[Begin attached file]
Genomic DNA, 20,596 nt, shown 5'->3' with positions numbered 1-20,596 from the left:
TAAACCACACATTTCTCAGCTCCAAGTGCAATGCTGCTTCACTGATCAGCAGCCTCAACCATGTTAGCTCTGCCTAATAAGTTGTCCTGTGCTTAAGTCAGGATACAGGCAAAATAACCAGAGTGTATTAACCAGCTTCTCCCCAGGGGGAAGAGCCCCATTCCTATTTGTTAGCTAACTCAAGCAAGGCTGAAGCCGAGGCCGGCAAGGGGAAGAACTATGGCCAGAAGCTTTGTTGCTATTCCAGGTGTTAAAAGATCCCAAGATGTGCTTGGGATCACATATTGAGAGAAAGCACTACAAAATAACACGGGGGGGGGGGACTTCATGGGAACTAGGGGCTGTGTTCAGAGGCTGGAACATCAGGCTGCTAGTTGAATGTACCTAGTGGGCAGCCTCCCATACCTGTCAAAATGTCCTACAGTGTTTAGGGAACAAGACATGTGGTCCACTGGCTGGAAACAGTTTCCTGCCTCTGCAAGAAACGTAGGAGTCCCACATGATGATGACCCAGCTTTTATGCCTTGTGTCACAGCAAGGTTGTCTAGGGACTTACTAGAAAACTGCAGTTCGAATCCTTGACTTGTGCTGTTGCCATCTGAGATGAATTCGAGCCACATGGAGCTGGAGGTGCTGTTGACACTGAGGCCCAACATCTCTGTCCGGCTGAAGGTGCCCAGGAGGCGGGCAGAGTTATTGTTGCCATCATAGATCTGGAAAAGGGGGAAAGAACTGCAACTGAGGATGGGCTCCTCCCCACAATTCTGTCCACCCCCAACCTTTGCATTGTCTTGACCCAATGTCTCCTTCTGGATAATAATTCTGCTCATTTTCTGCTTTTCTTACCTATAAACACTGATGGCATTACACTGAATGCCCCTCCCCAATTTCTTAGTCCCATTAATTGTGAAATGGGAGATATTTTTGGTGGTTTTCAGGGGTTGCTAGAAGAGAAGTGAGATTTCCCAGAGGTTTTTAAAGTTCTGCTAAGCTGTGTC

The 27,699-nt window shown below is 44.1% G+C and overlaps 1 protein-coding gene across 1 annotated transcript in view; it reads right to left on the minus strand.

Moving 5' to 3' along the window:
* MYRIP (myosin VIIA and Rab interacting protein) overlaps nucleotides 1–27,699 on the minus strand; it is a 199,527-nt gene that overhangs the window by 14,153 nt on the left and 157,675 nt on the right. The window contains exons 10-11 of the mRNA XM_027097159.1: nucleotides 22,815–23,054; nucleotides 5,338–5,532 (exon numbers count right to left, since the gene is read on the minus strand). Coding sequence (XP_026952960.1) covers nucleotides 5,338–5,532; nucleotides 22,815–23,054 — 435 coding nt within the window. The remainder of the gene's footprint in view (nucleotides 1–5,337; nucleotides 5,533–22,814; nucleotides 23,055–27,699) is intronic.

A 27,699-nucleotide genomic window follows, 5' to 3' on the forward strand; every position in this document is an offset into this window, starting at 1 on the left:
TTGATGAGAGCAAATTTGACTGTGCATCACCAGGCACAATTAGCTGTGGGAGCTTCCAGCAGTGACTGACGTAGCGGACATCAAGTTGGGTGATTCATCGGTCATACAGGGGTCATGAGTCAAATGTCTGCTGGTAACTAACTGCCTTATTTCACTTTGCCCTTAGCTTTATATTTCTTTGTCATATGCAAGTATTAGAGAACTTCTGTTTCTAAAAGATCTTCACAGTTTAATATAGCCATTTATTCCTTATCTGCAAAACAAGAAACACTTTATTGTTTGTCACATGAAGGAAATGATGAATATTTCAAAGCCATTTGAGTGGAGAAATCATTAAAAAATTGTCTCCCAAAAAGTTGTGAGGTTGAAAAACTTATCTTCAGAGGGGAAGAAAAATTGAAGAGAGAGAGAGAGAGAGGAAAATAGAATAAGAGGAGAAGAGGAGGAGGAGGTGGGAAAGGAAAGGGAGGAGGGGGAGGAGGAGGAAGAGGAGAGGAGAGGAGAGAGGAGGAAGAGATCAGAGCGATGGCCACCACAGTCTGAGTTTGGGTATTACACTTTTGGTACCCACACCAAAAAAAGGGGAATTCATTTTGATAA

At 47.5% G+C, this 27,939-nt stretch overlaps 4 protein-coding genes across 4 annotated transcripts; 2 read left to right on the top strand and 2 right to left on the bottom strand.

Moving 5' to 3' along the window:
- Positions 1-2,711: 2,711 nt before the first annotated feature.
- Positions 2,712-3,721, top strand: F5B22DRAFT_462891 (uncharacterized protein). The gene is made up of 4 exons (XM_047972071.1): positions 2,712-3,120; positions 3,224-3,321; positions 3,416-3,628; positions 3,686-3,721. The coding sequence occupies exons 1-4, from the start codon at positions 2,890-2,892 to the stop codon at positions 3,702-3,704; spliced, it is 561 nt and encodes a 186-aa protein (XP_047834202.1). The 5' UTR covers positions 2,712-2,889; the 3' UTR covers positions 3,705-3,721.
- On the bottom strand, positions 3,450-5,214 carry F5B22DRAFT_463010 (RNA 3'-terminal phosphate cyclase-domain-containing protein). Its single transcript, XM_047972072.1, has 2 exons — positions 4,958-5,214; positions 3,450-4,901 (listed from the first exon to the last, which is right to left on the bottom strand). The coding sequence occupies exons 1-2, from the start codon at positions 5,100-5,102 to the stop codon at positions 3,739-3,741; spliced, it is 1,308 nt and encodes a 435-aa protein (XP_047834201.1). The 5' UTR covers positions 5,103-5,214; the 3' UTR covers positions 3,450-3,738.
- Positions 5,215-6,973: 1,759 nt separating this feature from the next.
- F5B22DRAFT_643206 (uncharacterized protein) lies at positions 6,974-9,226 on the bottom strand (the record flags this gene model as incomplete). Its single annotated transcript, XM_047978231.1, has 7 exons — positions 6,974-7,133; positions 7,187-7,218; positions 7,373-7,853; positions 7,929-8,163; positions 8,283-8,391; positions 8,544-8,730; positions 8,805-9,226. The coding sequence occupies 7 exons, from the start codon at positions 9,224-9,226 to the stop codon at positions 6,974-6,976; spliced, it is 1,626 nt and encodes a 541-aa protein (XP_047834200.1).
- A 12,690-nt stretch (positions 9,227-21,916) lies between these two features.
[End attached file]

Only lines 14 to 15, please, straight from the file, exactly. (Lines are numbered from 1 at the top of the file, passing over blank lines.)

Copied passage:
- F5B22DRAFT_643206 (uncharacterized protein) lies at positions 6,974-9,226 on the bottom strand (the record flags this gene model as incomplete). Its single annotated transcript, XM_047978231.1, has 7 exons — positions 6,974-7,133; positions 7,187-7,218; positions 7,373-7,853; positions 7,929-8,163; positions 8,283-8,391; positions 8,544-8,730; positions 8,805-9,226. The coding sequence occupies 7 exons, from the start codon at positions 9,224-9,226 to the stop codon at positions 6,974-6,976; spliced, it is 1,626 nt and encodes a 541-aa protein (XP_047834200.1).
- A 12,690-nt stretch (positions 9,227-21,916) lies between these two features.